Delving into the ancient yogic texts requires having a strong sense of imagination and a splash—if not more—of suspended disbelief. More than mere philosophy, these texts introduce the reader to a symbolic work in which hangs the delicate veil that separates reality from myth. In fact, many ancient yogic texts and their study depend on the very question of the existence of reality.
In 1896, Swami Vivekananda published Patanjali’s Yoga Sutras as part of his seminal work, Raja Yoga, turning the Sutras into one of the most famous and utilitarian yogic texts in the West. Not much is known about Patanjali or the composition of the Sutras themselves. It is believed, however, that the text was written around 250 B.C.E. Even now, before opening the first page of this ancient text, the reader’s sense of viveka, or discernment, is put to the test by the question of who the sage Patanjali really was.
India enjoys a rich compendium of myths. Some of the oldest legends in the world were born there—archetypal stories that resonate because they live on in almost every culture. Details of the stories might shift, but their essence remains intact. These stories have been passed down throughout generations, and they remain fresh and vital today. If you visit India, you can still see reenactments of them during festivals, and music and theater still celebrate these time-honored tales. Because of India’s eclectic cultural complexity, there are as many versions of these myths as there are people who tell them. If you were to ask an Indian about Patanjali, they more than likely would answer in this vein:
Once upon a time, in a land far, far away (or maybe not so far), Lord Vishnu was resting on Lord Adi Sesa, the Lord of the Serpents, watching Lord Shiva’s cosmic dance, the tandava nrtya. Lord Vishnu became so entranced by this dance that his body began to get heavy. So heavy that the great thousand-headed snake started gasping for breath and almost dropped his master. When the dance ended Lord Vishnu’s body became light again.
Lord Adi Sesa, baffled by this, asked his master how this fantastic transformation came to be. Lord Vishnu told him that he was in a state of yoga, or oneness, with Lord Shiva and was vibrating on the same cosmic vibration, which is why he became so heavy. The serpent was fascinated by this “yoga” and begged Lord Vishnu to teach it to him. Lord Vishnu told the serpent that Lord Shiva would soon grant him the honor of coming down to earth to learn yoga and dance so that he could spread it throughout the land and teach it to people.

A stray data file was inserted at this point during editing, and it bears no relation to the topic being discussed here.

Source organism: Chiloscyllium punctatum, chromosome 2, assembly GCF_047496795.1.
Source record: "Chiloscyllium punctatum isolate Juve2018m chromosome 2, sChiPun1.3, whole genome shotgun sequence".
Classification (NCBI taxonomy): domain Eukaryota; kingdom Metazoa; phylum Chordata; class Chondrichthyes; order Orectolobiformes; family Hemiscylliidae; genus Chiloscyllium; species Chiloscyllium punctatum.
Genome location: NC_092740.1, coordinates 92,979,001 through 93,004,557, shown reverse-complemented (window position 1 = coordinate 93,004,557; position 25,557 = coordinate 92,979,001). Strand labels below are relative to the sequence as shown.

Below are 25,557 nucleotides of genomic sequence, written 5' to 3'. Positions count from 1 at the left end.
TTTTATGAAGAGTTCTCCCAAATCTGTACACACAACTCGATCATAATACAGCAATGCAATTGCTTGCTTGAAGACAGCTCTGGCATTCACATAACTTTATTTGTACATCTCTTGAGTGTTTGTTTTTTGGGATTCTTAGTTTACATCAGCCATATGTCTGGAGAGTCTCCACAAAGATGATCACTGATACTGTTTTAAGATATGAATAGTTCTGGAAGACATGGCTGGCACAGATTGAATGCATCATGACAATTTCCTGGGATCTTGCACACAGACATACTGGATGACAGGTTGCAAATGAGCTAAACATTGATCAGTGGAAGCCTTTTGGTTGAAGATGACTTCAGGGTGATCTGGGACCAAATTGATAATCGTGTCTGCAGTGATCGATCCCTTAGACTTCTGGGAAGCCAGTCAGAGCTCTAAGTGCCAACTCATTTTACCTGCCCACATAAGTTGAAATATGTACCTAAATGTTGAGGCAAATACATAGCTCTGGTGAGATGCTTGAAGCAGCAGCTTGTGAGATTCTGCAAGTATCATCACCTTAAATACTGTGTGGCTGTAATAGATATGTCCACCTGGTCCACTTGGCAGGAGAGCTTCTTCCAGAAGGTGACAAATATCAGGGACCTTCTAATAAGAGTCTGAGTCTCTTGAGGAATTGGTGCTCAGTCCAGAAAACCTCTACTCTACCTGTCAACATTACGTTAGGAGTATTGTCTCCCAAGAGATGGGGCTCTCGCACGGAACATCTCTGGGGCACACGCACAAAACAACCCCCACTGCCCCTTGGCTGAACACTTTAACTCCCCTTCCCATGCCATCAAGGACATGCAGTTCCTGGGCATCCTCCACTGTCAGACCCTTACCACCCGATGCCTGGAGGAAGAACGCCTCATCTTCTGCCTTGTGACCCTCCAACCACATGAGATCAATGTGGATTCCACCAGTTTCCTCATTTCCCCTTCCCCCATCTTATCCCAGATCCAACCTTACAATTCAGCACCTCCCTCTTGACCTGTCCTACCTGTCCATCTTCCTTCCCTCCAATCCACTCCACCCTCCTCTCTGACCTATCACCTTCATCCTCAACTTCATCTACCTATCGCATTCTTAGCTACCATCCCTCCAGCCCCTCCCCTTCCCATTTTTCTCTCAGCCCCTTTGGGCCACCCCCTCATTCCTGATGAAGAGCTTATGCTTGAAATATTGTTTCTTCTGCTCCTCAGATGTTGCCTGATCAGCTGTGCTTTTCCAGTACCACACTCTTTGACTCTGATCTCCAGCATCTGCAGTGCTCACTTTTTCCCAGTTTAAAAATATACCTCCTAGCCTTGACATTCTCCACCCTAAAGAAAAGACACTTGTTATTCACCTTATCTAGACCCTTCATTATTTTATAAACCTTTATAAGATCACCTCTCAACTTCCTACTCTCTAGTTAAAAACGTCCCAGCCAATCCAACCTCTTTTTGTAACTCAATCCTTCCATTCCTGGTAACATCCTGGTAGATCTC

Around the same time, there was a yogini by the name of Gonika who was sitting in tapasya, meditation, on earth. Gonika, fearing that her life was coming to an end, prayed to the gods to send her a son to whom she could impart all her yogic knowledge. At the end of her meditation, she closed her eyes and scooped some water into her palms to offer it to Lord Surya, the sun god. When she opened her eyes, there, in her palms, was a child with the tail of a snake. Gonika was so surprised to see the child that she dropped him. She named the child Patanjali, pata meaning “fallen” or “falling,” and anjali meaning “prayer.” Gonika went on to pass down all of her yogic knowledge to him.
As you can see, curiosity about who the author is is not easily assuaged if you stick with the facts. There are only a handful of scattered facts known about Patanjali. The mythical tale, however, is striking. Like most of these texts and their characters and authors, Patanjali’s legend lives on in these stories. It might be frustrating to some readers that there isn’t a simpler, more linear answer about who this person was, but it is interesting to see what one can garner from these mythic tales.
The story related above is just the better known half of the tale. There is yet another, more obscure and mysterious part, which offers insight into how Patanjali actually composed the Yoga Sutras: